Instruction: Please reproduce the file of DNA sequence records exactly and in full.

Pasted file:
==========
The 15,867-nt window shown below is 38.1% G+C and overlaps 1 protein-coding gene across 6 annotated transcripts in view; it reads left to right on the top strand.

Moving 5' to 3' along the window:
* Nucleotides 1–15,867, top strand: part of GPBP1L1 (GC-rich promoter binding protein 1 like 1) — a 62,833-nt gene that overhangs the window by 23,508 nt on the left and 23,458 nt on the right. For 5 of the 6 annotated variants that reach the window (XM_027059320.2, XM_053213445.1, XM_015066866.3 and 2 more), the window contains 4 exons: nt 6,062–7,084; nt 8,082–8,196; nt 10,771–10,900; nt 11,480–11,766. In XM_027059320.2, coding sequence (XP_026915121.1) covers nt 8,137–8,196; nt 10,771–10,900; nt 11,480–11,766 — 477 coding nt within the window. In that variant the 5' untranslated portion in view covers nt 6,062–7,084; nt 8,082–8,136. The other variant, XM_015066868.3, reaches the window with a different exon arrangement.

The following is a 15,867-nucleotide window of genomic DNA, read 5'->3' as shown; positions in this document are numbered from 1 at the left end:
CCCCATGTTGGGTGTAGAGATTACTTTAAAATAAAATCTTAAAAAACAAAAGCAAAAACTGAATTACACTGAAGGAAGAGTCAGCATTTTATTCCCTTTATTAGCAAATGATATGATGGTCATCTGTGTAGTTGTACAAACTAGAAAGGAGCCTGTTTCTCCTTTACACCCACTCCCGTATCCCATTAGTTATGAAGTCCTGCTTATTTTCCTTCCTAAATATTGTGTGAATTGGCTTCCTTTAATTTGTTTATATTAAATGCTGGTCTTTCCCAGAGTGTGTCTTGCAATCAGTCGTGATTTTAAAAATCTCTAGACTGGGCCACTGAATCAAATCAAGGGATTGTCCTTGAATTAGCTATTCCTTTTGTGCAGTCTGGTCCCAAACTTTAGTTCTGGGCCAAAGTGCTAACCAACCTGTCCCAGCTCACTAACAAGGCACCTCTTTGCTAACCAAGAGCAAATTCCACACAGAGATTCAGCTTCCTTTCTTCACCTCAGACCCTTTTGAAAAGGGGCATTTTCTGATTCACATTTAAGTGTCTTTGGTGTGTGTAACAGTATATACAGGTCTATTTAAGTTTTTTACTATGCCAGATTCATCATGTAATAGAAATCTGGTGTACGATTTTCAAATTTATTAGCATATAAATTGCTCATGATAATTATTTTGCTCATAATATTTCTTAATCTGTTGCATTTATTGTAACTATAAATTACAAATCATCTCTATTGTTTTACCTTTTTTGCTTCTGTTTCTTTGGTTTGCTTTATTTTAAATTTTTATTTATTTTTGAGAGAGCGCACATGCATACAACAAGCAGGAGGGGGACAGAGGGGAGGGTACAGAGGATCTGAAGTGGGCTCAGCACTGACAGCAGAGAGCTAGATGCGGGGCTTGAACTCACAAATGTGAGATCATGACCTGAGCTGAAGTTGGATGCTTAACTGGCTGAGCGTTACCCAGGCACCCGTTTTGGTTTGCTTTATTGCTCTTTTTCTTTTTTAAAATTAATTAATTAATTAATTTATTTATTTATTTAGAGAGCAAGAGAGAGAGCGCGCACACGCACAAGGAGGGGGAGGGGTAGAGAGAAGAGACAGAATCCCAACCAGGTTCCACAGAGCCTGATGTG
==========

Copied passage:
The 15,867-nt window shown below is 38.1% G+C and overlaps 1 protein-coding gene across 6 annotated transcripts in view; it reads left to right on the top strand.

Moving 5' to 3' along the window:
* Nucleotides 1–15,867, top strand: part of GPBP1L1 (GC-rich promoter binding protein 1 like 1) — a 62,833-nt gene that overhangs the window by 23,508 nt on the left and 23,458 nt on the right. For 5 of the 6 annotated variants that reach the window (XM_027059320.2, XM_053213445.1, XM_015066866.3 and 2 more), the window contains 4 exons: nt 6,062–7,084; nt 8,082–8,196; nt 10,771–10,900; nt 11,480–11,766. In XM_027059320.2, coding sequence (XP_026915121.1) covers nt 8,137–8,196; nt 10,771–10,900; nt 11,480–11,766 — 477 coding nt within the window. In that variant the 5' untranslated portion in view covers nt 6,062–7,084; nt 8,082–8,136. The other variant, XM_015066868.3, reaches the window with a different exon arrangement.

The following is a 15,867-nucleotide window of genomic DNA, read 5'->3' as shown; positions in this document are numbered from 1 at the left end:
CCCCATGTTGGGTGTAGAGATTACTTTAAAATAAAATCTTAAAAAACAAAAGCAAAAACTGAATTACACTGAAGGAAGAGTCAGCATTTTATTCCCTTTATTAGCAAATGATATGATGGTCATCTGTGTAGTTGTACAAACTAGAAAGGAGCCTGTTTCTCCTTTACACCCACTCCCGTATCCCATTAGTTATGAAGTCCTGCTTATTTTCCTTCCTAAATATTGTGTGAATTGGCTTCCTTTAATTTGTTTATATTAAATGCTGGTCTTTCCCAGAGTGTGTCTTGCAATCAGTCGTGATTTTAAAAATCTCTAGACTGGGCCACTGAATCAAATCAAGGGATTGTCCTTGAATTAGCTATTCCTTTTGTGCAGTCTGGTCCCAAACTTTAGTTCTGGGCCAAAGTGCTAACCAACCTGTCCCAGCTCACTAACAAGGCACCTCTTTGCTAACCAAGAGCAAATTCCACACAGAGATTCAGCTTCCTTTCTTCACCTCAGACCCTTTTGAAAAGGGGCATTTTCTGATTCACATTTAAGTGTCTTTGGTGTGTGTAACAGTATATACAGGTCTATTTAAGTTTTTTACTATGCCAGATTCATCATGTAATAGAAATCTGGTGTACGATTTTCAAATTTATTAGCATATAAATTGCTCATGATAATTATTTTGCTCATAATATTTCTTAATCTGTTGCATTTATTGTAACTATAAATTACAAATCATCTCTATTGTTTTACCTTTTTTGCTTCTGTTTCTTTGGTTTGCTTTATTTTAAATTTTTATTTATTTTTGAGAGAGCGCACATGCATACAACAAGCAGGAGGGGGACAGAGGGGAGGGTACAGAGGATCTGAAGTGGGCTCAGCACTGACAGCAGAGAGCTAGATGCGGGGCTTGAACTCACAAATGTGAGATCATGACCTGAGCTGAAGTTGGATGCTTAACTGGCTGAGCGTTACCCAGGCACCCGTTTTGGTTTGCTTTATTGCTCTTTTTCTTTTTTAAAATTAATTAATTAATTAATTTATTTATTTATTTAGAGAGCAAGAGAGAGAGCGCGCACACGCACAAGGAGGGGGAGGGGTAGAGAGAAGAGACAGAATCCCAACCAGGTTCCACAGAGCCTGATGTG